You may not believe that the Joslin researchers and staff are the “right endocrinologists”, but let it be know that the Joslin Clinic / Joslin Diabetes Center has been the leader in diabetes treatment, research and teaching since its founding in the late 19th century.
Hi Dennis! @Dennis
Can you please explain what a brittle diabetic is and how it is different from “normal” type 1?
Hi @homeschoolingmomof5 I realize I’m not @Dennis but brittle diabetes is most often a description of “hard to control” diabetes characterized by rapid, wild, and often random blood sugar swings. A young doctor also explained it can sometimes refer to patients who make no insulin, as opposed to type 2 diabetes or people with non zero c-peptide. The 2 go together actually because blood sugar is harder to control when You make no insulin. Today i think brittle means more of the really hard to control blood sugar. Hope this helps.
Julie, sorry to hear about your challenges. This disease sucks.
I don’t know how you react to tends on your cgm. I am cautious, especially when I’m leaving to drive. I take at least one tab at 100.
I’d say, have an eagle eye on your sensor readings. Better to drift a little high, than to go paramedic low. I know, I’ve been there.
And be sure to get a new Endo. You need that.
Hi @scjp59. My understanding of the term “brittle diabetes” pretty much mirrors what @joe said about the rapid, wild and often random BG swings, plus I’ll add my understanding that these didn’t (don’t) respond as expected to corrective measures taken; and that while most of us who take insulin do have times when our numbers aren’t responding as we expect them to, with brittle diabetes the unpredictability is much, much greater. When pumps first came on the scene I recall hearing the hope that they would be able to make things more predictable and manageable for those with brittle diabetes, perhaps even doing away with the term. Hope springs eternal and again this is just something I heard, not a promise. It has not come to pass for everyone.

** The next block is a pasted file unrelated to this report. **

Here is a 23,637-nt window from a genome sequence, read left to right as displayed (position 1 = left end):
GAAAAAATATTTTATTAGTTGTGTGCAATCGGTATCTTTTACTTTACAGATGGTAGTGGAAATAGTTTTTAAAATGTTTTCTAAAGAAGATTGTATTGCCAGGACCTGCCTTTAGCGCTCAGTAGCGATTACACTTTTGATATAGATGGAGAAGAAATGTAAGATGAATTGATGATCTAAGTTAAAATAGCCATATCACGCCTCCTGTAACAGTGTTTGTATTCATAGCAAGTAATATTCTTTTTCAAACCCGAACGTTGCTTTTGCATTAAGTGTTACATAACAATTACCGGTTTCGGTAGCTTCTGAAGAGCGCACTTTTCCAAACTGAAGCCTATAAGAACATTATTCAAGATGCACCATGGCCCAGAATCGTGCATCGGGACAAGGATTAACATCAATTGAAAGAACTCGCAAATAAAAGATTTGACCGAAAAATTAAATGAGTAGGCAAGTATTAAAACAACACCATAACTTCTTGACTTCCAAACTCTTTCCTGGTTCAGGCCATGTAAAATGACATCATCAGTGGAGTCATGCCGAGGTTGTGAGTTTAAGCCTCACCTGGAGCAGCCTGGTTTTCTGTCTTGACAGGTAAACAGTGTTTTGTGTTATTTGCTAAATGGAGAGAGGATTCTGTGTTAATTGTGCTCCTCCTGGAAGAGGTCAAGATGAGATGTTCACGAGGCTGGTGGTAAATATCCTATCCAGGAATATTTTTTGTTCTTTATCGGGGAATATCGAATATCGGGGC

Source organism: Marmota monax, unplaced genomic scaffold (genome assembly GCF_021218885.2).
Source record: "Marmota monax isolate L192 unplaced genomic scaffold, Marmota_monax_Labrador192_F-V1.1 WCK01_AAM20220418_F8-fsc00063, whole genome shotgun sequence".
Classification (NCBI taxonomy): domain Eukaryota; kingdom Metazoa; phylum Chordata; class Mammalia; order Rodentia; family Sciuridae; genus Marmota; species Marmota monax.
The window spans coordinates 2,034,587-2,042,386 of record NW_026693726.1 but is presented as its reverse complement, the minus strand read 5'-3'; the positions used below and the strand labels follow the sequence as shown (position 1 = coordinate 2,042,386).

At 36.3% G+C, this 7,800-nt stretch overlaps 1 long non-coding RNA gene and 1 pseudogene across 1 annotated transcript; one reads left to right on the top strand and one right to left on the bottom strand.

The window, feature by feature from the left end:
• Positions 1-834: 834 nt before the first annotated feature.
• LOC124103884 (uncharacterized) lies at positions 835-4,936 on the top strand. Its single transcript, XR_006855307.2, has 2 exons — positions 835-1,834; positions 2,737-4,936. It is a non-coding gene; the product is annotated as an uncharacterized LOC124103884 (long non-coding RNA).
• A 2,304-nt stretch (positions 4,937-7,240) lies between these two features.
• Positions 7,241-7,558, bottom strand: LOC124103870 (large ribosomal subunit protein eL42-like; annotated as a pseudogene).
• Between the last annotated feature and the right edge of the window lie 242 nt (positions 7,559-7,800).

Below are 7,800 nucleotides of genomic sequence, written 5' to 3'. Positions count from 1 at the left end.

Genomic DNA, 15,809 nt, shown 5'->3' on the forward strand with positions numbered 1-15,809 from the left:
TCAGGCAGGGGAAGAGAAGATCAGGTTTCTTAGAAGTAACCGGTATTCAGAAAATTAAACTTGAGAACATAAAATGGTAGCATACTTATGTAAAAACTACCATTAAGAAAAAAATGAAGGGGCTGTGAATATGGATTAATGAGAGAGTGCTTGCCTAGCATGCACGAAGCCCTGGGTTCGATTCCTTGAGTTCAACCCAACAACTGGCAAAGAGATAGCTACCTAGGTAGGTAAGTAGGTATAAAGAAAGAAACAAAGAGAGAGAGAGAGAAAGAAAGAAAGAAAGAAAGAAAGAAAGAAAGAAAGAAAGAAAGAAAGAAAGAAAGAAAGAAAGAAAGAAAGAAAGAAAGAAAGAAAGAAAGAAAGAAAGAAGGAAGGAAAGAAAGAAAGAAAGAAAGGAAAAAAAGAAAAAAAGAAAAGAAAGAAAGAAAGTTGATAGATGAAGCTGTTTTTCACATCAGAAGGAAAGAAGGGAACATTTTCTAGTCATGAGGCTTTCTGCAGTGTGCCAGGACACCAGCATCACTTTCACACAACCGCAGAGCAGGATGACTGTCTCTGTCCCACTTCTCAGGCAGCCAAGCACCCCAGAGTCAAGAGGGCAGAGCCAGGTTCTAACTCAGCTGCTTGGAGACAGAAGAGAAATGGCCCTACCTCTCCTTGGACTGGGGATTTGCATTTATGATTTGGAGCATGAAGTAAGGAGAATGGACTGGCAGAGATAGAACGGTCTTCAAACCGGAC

When I first first first started pumping my endo at the time recommended Minimed: in his opinion it was the best of the options at the time, but he did let me have the final say based on my own research, discussions with him about comparative features, etc. If I were you I would look into finding another endo. I don’t need to tell you that brittle diabetes has its own special challenges, and someone else may be more willing and better able to work with you and help you get and incorporate the tools you need. Tandem CIQ may not be a miracle for you - for any of us really as we still have to use the tool correctly to get the benefit (as you already know) but hopefully it can make things smoother and hopefully a new endo will work with you to see if that’s the case.
Yes - I was very fortunate to work with Dr. George Eisenbarth at the Barbara Davis Center. He was previously also the director at the Joslin. I agree that it is a wonderful institution.
My point was just that the tools are much better now with APS technology and new insulins.